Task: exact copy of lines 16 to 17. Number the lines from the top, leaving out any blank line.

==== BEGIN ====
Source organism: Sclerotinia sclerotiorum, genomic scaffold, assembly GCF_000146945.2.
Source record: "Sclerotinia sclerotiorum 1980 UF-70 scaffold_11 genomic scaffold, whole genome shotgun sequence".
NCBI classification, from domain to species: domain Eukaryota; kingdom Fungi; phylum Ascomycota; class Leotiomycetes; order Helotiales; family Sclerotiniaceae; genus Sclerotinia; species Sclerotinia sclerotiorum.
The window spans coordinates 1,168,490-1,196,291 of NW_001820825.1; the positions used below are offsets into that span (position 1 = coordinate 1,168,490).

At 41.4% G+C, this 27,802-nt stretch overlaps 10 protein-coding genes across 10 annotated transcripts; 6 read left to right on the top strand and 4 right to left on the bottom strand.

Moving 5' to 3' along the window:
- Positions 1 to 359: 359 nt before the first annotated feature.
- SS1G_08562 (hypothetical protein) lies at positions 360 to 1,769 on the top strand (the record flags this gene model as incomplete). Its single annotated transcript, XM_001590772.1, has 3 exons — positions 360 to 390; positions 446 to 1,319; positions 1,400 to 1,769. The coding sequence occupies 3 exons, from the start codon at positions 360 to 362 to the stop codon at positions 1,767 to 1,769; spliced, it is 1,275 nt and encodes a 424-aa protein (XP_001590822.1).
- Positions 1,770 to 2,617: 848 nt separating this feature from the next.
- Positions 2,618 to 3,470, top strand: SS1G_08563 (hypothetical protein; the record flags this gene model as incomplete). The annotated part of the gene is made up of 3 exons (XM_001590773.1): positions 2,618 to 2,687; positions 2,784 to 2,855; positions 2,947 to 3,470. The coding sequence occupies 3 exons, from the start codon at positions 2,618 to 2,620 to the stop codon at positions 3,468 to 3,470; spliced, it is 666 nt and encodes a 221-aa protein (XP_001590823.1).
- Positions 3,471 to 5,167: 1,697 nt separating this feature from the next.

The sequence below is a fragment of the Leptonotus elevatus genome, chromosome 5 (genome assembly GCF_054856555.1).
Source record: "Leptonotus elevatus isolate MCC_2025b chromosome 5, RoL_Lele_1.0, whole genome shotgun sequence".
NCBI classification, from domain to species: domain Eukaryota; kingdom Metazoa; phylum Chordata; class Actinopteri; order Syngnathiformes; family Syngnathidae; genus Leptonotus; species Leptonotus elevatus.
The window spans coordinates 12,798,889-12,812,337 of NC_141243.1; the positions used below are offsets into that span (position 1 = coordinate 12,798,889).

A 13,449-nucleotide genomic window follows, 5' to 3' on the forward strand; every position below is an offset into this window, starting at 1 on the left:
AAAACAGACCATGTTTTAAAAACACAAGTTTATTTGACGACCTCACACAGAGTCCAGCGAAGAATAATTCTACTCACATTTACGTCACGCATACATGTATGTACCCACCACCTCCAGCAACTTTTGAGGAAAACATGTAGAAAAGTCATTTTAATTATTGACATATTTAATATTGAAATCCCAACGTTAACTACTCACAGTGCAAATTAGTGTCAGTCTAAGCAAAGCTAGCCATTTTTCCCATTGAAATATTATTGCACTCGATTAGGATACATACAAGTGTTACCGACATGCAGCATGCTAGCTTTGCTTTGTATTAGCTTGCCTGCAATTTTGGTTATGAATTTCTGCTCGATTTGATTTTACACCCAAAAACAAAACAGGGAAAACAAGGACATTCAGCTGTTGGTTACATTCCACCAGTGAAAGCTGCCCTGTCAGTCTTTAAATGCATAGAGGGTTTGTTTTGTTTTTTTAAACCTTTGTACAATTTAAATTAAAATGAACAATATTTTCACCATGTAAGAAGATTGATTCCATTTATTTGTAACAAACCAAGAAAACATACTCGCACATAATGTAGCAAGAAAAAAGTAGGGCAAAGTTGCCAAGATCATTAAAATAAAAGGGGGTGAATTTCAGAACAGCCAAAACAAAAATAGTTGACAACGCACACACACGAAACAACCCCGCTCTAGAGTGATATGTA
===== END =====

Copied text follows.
A 13,449-nucleotide genomic window follows, 5' to 3' on the forward strand; every position below is an offset into this window, starting at 1 on the left:
AAAACAGACCATGTTTTAAAAACACAAGTTTATTTGACGACCTCACACAGAGTCCAGCGAAGAATAATTCTACTCACATTTACGTCACGCATACATGTATGTACCCACCACCTCCAGCAACTTTTGAGGAAAACATGTAGAAAAGTCATTTTAATTATTGACATATTTAATATTGAAATCCCAACGTTAACTACTCACAGTGCAAATTAGTGTCAGTCTAAGCAAAGCTAGCCATTTTTCCCATTGAAATATTATTGCACTCGATTAGGATACATACAAGTGTTACCGACATGCAGCATGCTAGCTTTGCTTTGTATTAGCTTGCCTGCAATTTTGGTTATGAATTTCTGCTCGATTTGATTTTACACCCAAAAACAAAACAGGGAAAACAAGGACATTCAGCTGTTGGTTACATTCCACCAGTGAAAGCTGCCCTGTCAGTCTTTAAATGCATAGAGGGTTTGTTTTGTTTTTTTAAACCTTTGTACAATTTAAATTAAAATGAACAATATTTTCACCATGTAAGAAGATTGATTCCATTTATTTGTAACAAACCAAGAAAACATACTCGCACATAATGTAGCAAGAAAAAAGTAGGGCAAAGTTGCCAAGATCATTAAAATAAAAGGGGGTGAATTTCAGAACAGCCAAAACAAAAATAGTTGACAACGCACACACACGAAACAACCCCGCTCTAGAGTGATATGTA